The ACL is of course in the minority here since the Australian public is overwhelming in support of a R18+ rating for games. Yet they keep managing to swing people in key positions leaving the battle for the R18+ rating effectively hamstrung. Thankfully the recent ultimatum on either a R18+ or a classification system overhaul (which would be far more painful for those in opposition to endure) shows that there are people willing to stand up to this vocal minority who has shown they can not act rationally when it comes to people doing things they don’t agree with.
It seems my dream of an Australia that finally brought itself into the 21st century are still a long way from being realized and the thorn in my side that was Senator Atkinson has since been replaced by Attorney-General Clark, but there’s still hope on the horizon. One day I’ll be able to buy games built by adults that have been designed to be consume by adults and the ACL won’t be able to say anything about it. Until then however I’ll continue to angrily blog about any development in the R18+ space until it gets fixed and I’ll put in every effort to make sure it becomes a reality.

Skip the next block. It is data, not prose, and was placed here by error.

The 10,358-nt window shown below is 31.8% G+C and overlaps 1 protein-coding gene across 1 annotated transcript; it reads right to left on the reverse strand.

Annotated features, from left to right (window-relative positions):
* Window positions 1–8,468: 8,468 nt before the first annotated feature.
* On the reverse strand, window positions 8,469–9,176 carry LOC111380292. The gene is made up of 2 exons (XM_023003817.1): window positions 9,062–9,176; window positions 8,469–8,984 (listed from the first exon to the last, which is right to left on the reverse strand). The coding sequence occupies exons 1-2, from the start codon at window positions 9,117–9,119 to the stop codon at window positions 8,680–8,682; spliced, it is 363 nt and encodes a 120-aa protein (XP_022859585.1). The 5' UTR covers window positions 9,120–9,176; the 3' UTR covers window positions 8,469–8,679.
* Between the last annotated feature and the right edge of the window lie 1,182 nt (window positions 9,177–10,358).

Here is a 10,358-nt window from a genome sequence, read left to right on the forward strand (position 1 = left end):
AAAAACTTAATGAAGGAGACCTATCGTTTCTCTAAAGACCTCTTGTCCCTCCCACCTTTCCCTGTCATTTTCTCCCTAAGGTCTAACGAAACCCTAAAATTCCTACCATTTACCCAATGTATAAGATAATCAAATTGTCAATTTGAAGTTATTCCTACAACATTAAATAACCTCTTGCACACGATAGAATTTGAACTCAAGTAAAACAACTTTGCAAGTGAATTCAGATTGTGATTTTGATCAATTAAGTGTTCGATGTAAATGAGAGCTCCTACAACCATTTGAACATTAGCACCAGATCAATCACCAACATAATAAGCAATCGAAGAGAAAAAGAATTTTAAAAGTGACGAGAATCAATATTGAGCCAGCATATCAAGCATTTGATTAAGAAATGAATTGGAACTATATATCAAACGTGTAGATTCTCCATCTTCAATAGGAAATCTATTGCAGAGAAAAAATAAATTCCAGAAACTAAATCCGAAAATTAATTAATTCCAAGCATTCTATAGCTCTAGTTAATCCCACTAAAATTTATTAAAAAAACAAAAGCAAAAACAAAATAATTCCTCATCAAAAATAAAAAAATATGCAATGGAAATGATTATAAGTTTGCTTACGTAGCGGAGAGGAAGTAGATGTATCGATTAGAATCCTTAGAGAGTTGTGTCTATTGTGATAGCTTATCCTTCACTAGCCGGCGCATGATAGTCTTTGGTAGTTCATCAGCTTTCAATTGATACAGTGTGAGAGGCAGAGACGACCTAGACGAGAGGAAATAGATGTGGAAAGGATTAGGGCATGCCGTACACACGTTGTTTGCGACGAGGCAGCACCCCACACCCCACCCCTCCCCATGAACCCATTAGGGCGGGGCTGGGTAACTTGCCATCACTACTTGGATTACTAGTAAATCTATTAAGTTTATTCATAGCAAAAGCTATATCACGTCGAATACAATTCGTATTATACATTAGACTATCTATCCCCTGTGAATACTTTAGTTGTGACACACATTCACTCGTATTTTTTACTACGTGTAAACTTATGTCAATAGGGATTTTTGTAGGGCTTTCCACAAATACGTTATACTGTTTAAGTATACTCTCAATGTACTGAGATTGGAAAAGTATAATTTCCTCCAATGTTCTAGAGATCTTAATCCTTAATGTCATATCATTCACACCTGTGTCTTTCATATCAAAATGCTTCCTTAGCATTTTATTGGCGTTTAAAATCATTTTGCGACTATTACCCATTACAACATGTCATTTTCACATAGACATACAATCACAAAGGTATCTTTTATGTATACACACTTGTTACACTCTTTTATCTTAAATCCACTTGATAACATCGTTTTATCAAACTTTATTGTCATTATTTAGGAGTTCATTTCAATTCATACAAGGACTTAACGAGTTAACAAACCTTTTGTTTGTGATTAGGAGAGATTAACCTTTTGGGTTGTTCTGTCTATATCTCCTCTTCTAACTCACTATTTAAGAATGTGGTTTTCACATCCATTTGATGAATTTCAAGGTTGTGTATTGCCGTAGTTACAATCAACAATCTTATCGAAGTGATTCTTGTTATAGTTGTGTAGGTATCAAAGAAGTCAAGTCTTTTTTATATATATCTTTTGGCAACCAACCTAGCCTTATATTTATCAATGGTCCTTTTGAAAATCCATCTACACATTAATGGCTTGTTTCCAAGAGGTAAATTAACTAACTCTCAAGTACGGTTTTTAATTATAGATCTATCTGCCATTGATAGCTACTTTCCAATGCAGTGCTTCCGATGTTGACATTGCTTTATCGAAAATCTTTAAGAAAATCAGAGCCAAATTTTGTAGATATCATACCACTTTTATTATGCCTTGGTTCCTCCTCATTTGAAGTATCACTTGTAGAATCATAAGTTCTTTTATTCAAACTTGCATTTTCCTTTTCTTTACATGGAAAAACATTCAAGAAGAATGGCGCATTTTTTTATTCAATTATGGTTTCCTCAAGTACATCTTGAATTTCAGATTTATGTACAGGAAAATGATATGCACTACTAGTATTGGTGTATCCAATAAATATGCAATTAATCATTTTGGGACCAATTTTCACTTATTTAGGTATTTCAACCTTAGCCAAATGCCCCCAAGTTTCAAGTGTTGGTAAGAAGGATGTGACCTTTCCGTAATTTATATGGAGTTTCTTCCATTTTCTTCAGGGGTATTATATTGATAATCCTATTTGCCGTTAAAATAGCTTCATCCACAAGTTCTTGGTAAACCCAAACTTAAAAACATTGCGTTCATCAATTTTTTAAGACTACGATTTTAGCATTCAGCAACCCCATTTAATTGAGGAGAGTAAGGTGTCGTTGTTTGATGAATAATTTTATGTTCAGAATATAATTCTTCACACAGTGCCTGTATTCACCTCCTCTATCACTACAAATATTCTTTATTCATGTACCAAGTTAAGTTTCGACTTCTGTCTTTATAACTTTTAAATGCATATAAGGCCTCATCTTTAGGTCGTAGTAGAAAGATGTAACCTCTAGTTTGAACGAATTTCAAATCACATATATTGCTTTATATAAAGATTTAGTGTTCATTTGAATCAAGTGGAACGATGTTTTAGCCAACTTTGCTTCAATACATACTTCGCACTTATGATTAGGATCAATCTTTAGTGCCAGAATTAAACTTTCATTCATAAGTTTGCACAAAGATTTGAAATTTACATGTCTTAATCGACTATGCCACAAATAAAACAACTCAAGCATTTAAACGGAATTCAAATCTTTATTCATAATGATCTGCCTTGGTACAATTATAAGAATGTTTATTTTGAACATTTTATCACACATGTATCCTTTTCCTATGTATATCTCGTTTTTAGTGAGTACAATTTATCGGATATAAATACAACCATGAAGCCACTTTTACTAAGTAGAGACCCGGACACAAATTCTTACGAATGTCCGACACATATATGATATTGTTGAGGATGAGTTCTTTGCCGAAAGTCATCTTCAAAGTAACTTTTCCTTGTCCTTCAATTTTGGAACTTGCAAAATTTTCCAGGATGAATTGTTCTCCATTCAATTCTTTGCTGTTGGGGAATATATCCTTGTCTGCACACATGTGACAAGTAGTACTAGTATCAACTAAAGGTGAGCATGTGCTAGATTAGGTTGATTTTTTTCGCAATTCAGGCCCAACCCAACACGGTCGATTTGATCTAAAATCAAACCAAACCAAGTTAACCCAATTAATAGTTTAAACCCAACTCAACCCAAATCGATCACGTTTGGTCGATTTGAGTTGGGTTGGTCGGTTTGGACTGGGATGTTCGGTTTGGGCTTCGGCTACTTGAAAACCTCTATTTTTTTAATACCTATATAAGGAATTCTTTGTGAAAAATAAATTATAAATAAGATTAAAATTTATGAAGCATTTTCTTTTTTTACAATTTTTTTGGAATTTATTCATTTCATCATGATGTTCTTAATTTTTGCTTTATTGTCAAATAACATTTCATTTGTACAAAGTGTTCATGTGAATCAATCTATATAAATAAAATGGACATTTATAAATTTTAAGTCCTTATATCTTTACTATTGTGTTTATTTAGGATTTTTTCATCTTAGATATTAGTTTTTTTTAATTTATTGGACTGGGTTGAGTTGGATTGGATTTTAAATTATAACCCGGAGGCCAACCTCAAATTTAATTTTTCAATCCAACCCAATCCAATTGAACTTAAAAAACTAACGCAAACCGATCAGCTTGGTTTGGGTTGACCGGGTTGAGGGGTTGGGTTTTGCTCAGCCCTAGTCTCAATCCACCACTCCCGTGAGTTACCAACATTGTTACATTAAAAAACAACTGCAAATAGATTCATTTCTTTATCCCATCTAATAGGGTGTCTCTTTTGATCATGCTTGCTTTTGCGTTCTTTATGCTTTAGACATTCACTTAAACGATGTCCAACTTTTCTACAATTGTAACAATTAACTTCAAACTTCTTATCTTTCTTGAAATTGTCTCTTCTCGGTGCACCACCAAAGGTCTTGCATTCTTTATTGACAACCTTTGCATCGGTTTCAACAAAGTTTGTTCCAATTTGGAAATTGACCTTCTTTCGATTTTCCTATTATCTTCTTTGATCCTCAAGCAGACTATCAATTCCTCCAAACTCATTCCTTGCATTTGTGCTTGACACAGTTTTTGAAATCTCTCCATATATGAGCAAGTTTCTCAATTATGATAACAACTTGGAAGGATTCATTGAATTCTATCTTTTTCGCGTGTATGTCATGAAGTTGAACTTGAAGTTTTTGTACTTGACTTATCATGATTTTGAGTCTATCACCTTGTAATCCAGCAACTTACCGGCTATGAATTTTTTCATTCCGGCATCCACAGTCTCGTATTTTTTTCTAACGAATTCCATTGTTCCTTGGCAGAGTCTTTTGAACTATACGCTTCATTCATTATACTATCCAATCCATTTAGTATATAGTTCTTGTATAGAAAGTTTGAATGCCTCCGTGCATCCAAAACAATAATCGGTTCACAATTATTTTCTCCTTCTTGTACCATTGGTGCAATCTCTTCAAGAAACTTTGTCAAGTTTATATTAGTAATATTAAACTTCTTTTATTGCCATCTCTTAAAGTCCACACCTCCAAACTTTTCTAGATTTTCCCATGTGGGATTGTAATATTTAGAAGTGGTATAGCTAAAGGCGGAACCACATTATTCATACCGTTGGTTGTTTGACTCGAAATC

I won’t let the irrational vocal minority win.
It was just under a year ago that what seemed to be the last barrier to a R18+ rating in Australia came tumbling down in the form of Senator Atkinson’s retirement. I was elated, not so much by the idea that I’d finally be able to legally purchase excessively violent and sexually explicit games but more that finally Australia would cease looking at games as a children only zone and recognize them as a medium that actually caters mostly to adults. Still here we are a year later and for all the talk about Atkinson being the last hold out on a R18+ rating we’ve had next to no movement on the issue since his replacement took office. It would seem that Australia just isn’t ready to admit that games aren’t just for children anymore.